Somerville Adds a Pop of Flavor
Local immigrant food entrepreneurs bring their home-inspired cuisine to Union Square with the Flavor Lounge pop-up restaurant series.
Have you ever had the pleasure of sinking your teeth into a piping hot arepa? If not, you don’t know what you’re missing. The nutty, almost buttery taste of the masa is the perfect vehicle for a wide range of fillings, and can be eaten any time of day. Now, thanks to the Nibble Culinary Entrepreneurship Program (NEP), run by the Somerville Arts Council (SAC), a pair of local entrepreneurs is working to make arepas the next big thing in the Boston area.
The Dynamic Duo
Carolina Salinas and Carolina Garcia, originally from Venezuela and known together as Las Carolinas, already run a successful engraving business together. Just over a month ago, the two friends enrolled in NEP, which helps local immigrant food entrepreneurs learn the ins and outs of starting a business. “They showed us the steps we needed to get to our goals,” says Salinas, “including a business plan.”
A couple of weeks ago, Las Carolinas got hands-on experience selling their arepas to the public at the first of four pop-up restaurants. NEP’s “Flavor Lounge” series features a different chef and cuisine each Saturday in June, and takes place from 12:00 – 2:00 p.m. at P.A.’s Lounge in Union Square. Last week’s customers arrived in waves to sample arepas filled with pelua (shredded meat and cheese), domino (black beans and cheese), the classic (ham and cheese), and plantain and cheese. “People love that combination of sweet and sour,” Garcia says.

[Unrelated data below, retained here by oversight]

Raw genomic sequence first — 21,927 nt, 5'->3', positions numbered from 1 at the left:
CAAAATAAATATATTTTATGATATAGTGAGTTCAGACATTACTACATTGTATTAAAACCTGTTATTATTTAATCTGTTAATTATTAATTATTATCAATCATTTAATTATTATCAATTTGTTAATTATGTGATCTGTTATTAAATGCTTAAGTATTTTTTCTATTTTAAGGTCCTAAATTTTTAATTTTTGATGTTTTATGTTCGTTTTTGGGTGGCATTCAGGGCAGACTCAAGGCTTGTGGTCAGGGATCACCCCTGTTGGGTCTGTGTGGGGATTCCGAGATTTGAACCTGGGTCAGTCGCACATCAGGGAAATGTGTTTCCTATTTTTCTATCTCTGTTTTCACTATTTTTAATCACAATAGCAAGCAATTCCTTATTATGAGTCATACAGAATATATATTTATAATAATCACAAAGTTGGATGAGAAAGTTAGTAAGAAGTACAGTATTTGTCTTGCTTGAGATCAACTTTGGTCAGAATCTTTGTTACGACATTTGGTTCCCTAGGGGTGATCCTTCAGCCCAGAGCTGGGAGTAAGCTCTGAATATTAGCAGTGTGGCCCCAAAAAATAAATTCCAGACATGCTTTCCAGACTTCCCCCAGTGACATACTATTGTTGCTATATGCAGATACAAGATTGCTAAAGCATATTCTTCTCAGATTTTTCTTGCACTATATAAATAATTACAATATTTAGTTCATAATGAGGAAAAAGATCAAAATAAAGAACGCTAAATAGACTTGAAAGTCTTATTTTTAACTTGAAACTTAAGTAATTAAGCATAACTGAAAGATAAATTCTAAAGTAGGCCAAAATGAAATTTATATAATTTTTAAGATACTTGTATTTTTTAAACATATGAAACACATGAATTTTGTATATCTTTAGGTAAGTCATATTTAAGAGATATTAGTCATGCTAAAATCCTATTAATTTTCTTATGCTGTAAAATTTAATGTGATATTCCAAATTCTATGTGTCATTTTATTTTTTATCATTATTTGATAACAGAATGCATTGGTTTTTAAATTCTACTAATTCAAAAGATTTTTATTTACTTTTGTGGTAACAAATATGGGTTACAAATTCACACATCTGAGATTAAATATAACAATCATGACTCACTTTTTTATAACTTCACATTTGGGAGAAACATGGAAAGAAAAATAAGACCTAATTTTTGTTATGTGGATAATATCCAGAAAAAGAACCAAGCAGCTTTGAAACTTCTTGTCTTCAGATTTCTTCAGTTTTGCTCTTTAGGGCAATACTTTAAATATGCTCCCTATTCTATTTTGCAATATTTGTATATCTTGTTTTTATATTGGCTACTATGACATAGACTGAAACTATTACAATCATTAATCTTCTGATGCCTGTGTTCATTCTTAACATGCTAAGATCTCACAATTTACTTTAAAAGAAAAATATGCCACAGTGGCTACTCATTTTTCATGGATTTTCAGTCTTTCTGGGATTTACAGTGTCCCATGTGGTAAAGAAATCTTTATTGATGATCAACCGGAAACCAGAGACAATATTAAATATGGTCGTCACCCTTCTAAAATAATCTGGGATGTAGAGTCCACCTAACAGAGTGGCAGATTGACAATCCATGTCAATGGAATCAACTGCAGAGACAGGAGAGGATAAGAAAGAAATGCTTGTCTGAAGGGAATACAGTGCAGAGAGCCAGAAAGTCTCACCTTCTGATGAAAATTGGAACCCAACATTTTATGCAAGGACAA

The SAC’s Culinary Coordinator, Nick Schonberger, explains, “Through our entrepreneurship program, one of the most valuable experiences is actually doing it. You can sit in a classroom and talk about what it’s like to open a business, but until you actually have to do it, it helps you understand every detail necessary to… be successful. This pop-up series is a way to test that.” Each of the four pop-up entrepreneurs is responsible for writing a budget, buying ingredients, renting kitchen space to prepare the food, paying for labor, and determining how to make a profit.
According to Las Carolinas, arepas are available 24-7 anywhere in Venezuela. “They are the perfect complete food,” Garcia says. They’re made with a simple masa of cornmeal, water, and a bit of salt. Once combined, the mixture is molded into a ball by hand and shaped into a thick patty. The arepas are then boiled, baked, fried or toasted until the outside is crispy. Once cut open, curls of fragrant steam escape the fluffy and tender inside, which can be filled with endless combinations of avocado, tomato, ground or shredded meat, eggplant, tuna or chicken salad, beans, plantains, and cheese. Topped with sauces like basil mayo, a cilantro-based pico de gallo made without tomato, pink sauce (ketchup and mayo) or garlic sauce, Salinas enthuses, “We know Americans, when they taste it, they’ll love it.”
What’s Up with Pop-Ups?